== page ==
Complete Coverage of the ongoing investigation of a South LA elementary school

Boy Bullied at Miramonte Had to Have Testicle Removed: Lawsuit

The boy's mother said his pants were pulled down by another male student and "his testicles were squished."

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    NEWSLETTERS

    Scandal-plagued Miramonte Elementary is being charged with more disturbing accusations of sexual bullying -- this time by other students against a special-needs student -- just a week after the start of a new school year. John Cádiz Klemack reports from Florence for the NBC4 News at 5 p.m. on Monday, August 18, 2014.

    A new lawsuit claims a special needs child was bullied so brutally by other children at scandal-plagued Miramonte Elementary School that he had to have one of his testicles removed, the boy's mother said Monday.

    The lawsuit comes a week after the principal at Miramonte described progress on campus since the child abuse allegations of 2012, the same year the boy's mother said his abuse started.

    Josefina Corona said her son, an 8-year-old special needs student at the time, was sexually bullied inside Miramonte and that no one would listen to his cries for help.

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    She said the bullying lasted from April 2012 until June 2013, when she finally pulled her son from the school.

    In April 2012, Los Angeles Unified School District had pulled all teachers and staff from the school and replaced them with temporary staff following the community outrage on the arrests of former teachers Mark Berndt and Martin Springer, both for lewd acts against children.

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    Berndt since pleaded no contest and is serving a 25-year sentence in prison after photos surfaced allegedly showing him feeding his own semen to elementary school students. Springer's criminal case was dropped by the LA District Attorney.

    Corona said she noticed a stark difference in her son when the bullying started.

    "He would constantly get slapped, kicked," she says, "And nobody would do nothing about the situation."

    She said he would often seek refuge in the school's bathroom until he couldn't do that any longer either.

    "He was sexually assaulted in the bathroom inside the school," Corona said.

    In a lawsuit filed against LAUSD in May and amended in July, Corona said her son, a special needs student at Miramonte was physically and verbally bullied by other students on a routine basis. In one incident, she said, her son was physically molested inside the boy's restroom by another student.

    In another incident, she said his pants were pulled down by another male student and "his testicles were squished." In June 2013, Corona said a urologist at Childrens' Hospital LA had to remove one of the boy's testicles.

    "It went to the extreme, and kept getting swollen and wouldn't improve," Corona said.

    Additionally, the lawsuit claims a school security officer harassed her son when he hid in the bathroom.

    "He went into the restroom, got on top of the toilet, pulled him out, bruised him, took pictures of him," she said.

    Miramonte Principal Martha Contreras spoke with NBC4 last week but did not mention the lawsuit.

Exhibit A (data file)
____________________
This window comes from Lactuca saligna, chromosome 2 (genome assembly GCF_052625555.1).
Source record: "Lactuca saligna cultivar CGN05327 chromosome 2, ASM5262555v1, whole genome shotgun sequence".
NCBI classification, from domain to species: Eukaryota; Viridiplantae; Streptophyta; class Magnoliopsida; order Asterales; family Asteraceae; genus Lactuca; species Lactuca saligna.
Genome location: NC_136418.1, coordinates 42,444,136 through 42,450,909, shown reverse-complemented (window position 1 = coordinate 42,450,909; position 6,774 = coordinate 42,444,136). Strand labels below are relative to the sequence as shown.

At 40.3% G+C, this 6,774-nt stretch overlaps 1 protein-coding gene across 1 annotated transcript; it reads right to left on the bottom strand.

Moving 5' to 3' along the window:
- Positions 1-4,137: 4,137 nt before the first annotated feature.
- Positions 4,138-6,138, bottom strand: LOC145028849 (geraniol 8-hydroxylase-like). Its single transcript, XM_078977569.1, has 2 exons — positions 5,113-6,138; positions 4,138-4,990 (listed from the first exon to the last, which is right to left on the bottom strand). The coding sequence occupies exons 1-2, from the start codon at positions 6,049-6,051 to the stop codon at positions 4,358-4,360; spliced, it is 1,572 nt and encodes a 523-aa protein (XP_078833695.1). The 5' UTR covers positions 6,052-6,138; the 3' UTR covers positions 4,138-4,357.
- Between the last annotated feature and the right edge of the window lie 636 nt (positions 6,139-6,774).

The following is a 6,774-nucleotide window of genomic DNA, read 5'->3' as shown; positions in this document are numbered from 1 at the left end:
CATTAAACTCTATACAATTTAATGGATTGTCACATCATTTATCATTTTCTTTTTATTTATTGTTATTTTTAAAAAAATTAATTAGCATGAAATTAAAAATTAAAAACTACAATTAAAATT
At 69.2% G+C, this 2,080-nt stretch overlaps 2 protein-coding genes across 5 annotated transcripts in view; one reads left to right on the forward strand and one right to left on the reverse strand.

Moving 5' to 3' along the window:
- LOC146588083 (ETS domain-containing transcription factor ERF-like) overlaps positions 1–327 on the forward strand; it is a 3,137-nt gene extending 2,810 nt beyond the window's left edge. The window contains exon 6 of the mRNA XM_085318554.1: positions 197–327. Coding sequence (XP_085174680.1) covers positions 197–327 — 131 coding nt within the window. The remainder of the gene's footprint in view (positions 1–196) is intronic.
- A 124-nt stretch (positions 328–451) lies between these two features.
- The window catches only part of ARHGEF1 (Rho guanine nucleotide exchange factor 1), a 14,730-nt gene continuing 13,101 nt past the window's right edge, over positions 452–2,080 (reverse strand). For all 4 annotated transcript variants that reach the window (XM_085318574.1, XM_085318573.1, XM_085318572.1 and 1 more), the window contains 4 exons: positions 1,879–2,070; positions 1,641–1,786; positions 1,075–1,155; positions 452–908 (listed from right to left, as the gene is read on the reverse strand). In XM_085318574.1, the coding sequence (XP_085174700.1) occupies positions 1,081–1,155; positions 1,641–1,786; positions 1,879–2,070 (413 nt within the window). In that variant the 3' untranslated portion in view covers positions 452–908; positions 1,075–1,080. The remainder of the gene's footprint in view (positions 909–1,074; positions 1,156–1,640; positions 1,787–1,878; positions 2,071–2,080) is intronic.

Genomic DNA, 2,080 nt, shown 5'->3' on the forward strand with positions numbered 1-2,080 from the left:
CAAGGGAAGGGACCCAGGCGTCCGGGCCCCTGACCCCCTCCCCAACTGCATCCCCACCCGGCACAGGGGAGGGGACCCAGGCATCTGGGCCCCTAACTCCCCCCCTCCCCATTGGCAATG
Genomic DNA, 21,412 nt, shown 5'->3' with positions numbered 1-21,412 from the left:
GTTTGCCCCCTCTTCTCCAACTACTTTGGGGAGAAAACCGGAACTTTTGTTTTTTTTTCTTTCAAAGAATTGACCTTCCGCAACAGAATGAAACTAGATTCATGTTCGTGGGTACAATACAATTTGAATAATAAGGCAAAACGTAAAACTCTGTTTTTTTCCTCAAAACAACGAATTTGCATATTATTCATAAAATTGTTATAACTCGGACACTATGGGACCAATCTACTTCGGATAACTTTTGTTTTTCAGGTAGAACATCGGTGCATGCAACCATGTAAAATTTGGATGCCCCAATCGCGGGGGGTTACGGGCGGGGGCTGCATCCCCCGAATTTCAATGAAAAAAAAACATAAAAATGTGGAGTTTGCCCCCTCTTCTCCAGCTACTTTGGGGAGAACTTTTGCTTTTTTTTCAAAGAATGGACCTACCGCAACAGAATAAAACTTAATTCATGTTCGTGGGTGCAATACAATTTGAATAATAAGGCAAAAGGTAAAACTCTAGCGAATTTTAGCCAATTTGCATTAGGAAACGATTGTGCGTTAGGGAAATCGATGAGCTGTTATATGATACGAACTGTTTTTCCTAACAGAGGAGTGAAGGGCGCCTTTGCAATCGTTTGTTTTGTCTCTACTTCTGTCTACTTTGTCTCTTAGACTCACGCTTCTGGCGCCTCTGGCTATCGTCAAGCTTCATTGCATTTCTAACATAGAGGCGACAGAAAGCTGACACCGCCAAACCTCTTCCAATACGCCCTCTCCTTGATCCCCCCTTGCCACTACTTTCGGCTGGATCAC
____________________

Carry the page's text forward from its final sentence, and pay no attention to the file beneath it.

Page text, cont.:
"We have great things going on here at Miramonte," Contreras said, adding that all allegations are taken seriously. She touted an "open door policy" with parents.

    Corona said the principal's door was always closed for her son and she worries about other students still at Miramonte.

    "Kids are still getting hurt in there," she said. "And the district is closing their eyes or shutting the door."

    LAUSD responded to NBC4's inquiry and offered a statement from Sean Rossall, a spokesperson for the District's Office of General Counsel and outside attorneys representing the school district, regarding the lawsuit:

    "The Los Angeles Unified School district is nationally recognized for our efforts in developing comprehensive policies and resources to prevent and address bullying. Our policy is clear we are '…committed to providing a safe and civil learning and working environment. The District takes a strong position against bullying, hazing, or any behavior that infringes on the safety or well-being of students…' We work hard to educate our students about the impacts of bullying and to investigate all reported cases of this behavior. While we can’t discuss the specifics of this pending litigation, our caring educators work hard everyday to prevent bullying and support safe and respectful school environments."

    Michael Gulden, the attorney representing Corona, said what the LAUSD claims and what the district does are two different things.

    "That's a great policy 'statement' but there's been no action on their part to conform their actions to that stated policy," he said. "Hopefully this new lawsuit that's come to light will force the district to take actions internally and correct the issues that have not been addressed."

    Corona said the school tried to make her son appear "crazy" and seek psychological help, a move she cites as a way to push the blame off administrators for not putting a stop to the bullying.

    "What do I have to wait for?" Corona asked. "For him to actually get raped in order for the district to hear me or the school to hear me?"

    By law, when a claim is filed against a public entity like LAUSD, the respondent has 45 days to respond before the lawsuit is officially filed, of which LAUSD has two weeks remaining.

    In an email, a spokesman for the district said: "We are certain that the facts will be evident during the course of this matter."

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